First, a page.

Diversifying maize genomic selection models

Brian R. Rice, Alexander E. Lipka

Research output: Contribution to journalArticlepeer-review


Genomic selection (GS) is one of the most powerful tools available for maize breeding. Its use of genome-wide marker data to estimate breeding values translates to increased genetic gains with fewer breeding cycles. In this review, we cover the history of GS and highlight particular milestones during its adaptation to maize breeding. We discuss how GS can be applied to developing superior maize inbreds and hybrids. Additionally, we characterize refinements in GS models that could enable the encapsulation of non-additive genetic effects, genotype by environment interactions, and multiple levels of the biological hierarchy, all of which could ultimately result in more accurate predictions of breeding values. Finally, we suggest the stages in a maize breeding program where it would be beneficial to apply GS. Given the current sophistication of high-throughput phenotypic, genotypic, and other -omic level data currently available to the maize community, now is the time to explore the implications of their incorporation into GS models and thus ensure that genetic gains are being achieved as quickly and efficiently as possible.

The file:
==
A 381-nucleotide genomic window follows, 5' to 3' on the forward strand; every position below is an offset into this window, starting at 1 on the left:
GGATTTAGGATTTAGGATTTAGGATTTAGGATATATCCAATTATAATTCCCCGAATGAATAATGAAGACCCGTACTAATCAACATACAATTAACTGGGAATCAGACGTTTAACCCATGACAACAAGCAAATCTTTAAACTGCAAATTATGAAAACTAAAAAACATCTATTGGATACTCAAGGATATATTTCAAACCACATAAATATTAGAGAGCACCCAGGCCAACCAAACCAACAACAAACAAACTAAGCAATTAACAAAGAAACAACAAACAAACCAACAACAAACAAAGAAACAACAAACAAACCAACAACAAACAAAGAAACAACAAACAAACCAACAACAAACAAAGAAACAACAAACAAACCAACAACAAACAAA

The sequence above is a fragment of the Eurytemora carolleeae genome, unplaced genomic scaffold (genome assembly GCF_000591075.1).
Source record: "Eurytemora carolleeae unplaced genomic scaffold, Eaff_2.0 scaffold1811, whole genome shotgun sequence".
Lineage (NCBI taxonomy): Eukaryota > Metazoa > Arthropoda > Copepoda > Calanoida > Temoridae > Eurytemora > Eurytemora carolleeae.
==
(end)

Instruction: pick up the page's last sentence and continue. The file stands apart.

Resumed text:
Original languageEnglish (US)
Article number33
JournalMolecular Breeding
Issue number6
StatePublished - Jun 2021


  • Genomic selection
  • Hybrid prediction
  • Maize
  • Multi-kernel
  • Omics

ASJC Scopus subject areas

  • Genetics
  • Molecular Biology
  • Agronomy and Crop Science
  • Biotechnology
  • Plant Science


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